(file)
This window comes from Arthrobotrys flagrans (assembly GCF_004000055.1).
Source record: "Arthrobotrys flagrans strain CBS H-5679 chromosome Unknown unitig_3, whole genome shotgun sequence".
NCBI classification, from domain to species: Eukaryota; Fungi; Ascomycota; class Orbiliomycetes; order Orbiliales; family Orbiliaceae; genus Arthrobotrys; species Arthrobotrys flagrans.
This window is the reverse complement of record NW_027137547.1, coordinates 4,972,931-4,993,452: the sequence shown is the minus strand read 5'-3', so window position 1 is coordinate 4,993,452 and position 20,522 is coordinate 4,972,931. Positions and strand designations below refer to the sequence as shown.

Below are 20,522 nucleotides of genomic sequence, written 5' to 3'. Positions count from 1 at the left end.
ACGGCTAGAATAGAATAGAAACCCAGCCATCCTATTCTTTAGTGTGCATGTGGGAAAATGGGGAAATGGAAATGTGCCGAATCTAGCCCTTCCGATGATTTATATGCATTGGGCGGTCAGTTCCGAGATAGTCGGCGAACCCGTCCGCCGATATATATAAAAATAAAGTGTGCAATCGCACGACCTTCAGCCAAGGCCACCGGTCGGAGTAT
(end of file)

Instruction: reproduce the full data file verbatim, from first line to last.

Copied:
This window comes from Arthrobotrys flagrans (assembly GCF_004000055.1).
Source record: "Arthrobotrys flagrans strain CBS H-5679 chromosome Unknown unitig_3, whole genome shotgun sequence".
NCBI classification, from domain to species: Eukaryota; Fungi; Ascomycota; class Orbiliomycetes; order Orbiliales; family Orbiliaceae; genus Arthrobotrys; species Arthrobotrys flagrans.
This window is the reverse complement of record NW_027137547.1, coordinates 4,972,931-4,993,452: the sequence shown is the minus strand read 5'-3', so window position 1 is coordinate 4,993,452 and position 20,522 is coordinate 4,972,931. Positions and strand designations below refer to the sequence as shown.

Below are 20,522 nucleotides of genomic sequence, written 5' to 3'. Positions count from 1 at the left end.
ACGGCTAGAATAGAATAGAAACCCAGCCATCCTATTCTTTAGTGTGCATGTGGGAAAATGGGGAAATGGAAATGTGCCGAATCTAGCCCTTCCGATGATTTATATGCATTGGGCGGTCAGTTCCGAGATAGTCGGCGAACCCGTCCGCCGATATATATAAAAATAAAGTGTGCAATCGCACGACCTTCAGCCAAGGCCACCGGTCGGAGTAT